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Hajj crowds thinned by virus concerns



Published: Mon, October 14, 2013 @ 12:00 a.m.

Associated Press

MECCA, Saudi Arabia

Muslims from across the world poured Sunday into a sprawling tent city in the Saudi desert before the start of the annual Islamic hajj pilgrimage, but the number of pilgrims this year has been reduced in part by concerns over a respiratory virus centered in the Arabian peninsula.

More than 2 million pilgrims — about 1 million fewer than last year — streamed from the holy city of Mecca to a huge tent encampment in Mina about three miles away to begin preparations for the hajj with a day of prayer and supplication.

Saudi authorities sharply cut back on visas for groups such as the elderly, pregnant women and those with chronic illnesses as a precaution against a new respiratory virus related to SARS that has killed more than 50 people in the kingdom this past year. The Saudi health minister, Abdullah al-Rabiah, said late Saturday that no cases of the coronavirus infection have been detected among pilgrims.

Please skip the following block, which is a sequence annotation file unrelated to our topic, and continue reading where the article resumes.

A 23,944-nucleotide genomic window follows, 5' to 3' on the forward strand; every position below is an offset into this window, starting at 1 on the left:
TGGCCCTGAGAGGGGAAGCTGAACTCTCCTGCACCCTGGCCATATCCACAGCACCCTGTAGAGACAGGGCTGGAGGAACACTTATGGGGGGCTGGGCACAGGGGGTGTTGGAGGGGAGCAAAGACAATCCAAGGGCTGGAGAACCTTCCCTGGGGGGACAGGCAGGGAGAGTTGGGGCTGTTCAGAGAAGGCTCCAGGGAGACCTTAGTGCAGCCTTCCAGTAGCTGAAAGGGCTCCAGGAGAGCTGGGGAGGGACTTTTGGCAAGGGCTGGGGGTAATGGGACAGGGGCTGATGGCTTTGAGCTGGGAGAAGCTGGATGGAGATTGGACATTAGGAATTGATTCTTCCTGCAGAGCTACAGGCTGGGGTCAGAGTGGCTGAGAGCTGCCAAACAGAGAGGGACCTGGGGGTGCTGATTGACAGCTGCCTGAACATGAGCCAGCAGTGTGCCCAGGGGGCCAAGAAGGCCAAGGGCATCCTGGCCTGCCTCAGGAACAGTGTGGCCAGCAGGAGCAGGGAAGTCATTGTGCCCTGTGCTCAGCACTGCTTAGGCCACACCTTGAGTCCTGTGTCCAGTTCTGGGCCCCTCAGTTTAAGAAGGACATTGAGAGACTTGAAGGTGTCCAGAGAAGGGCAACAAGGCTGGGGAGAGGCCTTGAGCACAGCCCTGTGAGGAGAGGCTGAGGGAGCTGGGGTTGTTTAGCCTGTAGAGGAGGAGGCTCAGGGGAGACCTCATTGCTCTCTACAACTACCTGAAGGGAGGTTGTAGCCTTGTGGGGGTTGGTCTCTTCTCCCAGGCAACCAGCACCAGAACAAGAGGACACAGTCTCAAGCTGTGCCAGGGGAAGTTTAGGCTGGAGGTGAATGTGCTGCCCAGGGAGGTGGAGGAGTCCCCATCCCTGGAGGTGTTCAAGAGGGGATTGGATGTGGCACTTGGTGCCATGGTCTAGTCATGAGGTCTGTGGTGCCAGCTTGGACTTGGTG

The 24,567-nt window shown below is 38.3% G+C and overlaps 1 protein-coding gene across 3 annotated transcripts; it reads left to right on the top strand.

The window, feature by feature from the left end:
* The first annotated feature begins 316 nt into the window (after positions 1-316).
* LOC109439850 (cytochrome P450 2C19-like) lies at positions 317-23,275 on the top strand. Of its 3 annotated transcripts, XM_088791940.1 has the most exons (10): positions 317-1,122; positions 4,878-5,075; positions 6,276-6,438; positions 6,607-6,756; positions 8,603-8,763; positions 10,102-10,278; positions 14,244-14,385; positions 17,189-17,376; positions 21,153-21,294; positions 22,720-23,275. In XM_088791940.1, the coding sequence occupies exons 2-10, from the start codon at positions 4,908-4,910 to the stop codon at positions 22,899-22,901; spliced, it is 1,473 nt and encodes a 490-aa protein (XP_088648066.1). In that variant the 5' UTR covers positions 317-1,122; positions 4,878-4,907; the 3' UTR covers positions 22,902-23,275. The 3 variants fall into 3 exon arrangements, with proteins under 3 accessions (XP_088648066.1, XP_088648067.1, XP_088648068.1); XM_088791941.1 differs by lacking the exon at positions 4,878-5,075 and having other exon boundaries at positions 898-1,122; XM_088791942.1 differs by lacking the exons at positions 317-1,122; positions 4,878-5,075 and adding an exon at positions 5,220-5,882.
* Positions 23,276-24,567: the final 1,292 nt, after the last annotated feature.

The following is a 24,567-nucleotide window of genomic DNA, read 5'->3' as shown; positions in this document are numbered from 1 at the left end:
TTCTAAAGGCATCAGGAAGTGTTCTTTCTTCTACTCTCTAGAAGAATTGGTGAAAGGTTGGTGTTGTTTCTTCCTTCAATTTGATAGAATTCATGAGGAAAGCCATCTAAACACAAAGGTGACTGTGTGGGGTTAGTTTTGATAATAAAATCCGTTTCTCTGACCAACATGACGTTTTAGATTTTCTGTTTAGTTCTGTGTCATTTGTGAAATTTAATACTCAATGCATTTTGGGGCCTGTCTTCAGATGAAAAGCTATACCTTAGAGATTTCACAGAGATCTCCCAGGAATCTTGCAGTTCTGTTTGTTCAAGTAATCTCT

Further visa restrictions were imposed because of massive construction projects underway in Mecca.

The hajj, a central pillar of Islam and one that able-bodied Muslims must make once in their lives, is a four-day spiritual cleansing based on centuries of interpretation of the traditions of the Prophet Muhammad.

Muslims traditionally visit the mosque where the Prophet Muhammad is buried in the city of Medina, and begin the hajj in Mecca with a set of rituals at the Kaaba, the cube-shaped structure in the city’s Grand Mosque that Muslims around the world face in prayer five times a day. When there, Muslims circle the Kaaba counterclockwise with their hearts tilted toward it.

From Mina, the pilgrims will head today to the area of Mount Arafat near a hill called Jabal al-Rahman, meaning Mountain of Mercy.

It is in Mount Arafat, about 12 miles east of Mecca, that Muslims believe the Prophet Muhammad called on people to abolish their feuds and put aside their racial, economic and tribal differences. Some 1,400 years later, Muslims believe on that day and at this place, the gates of heaven are open for prayers to be answered.


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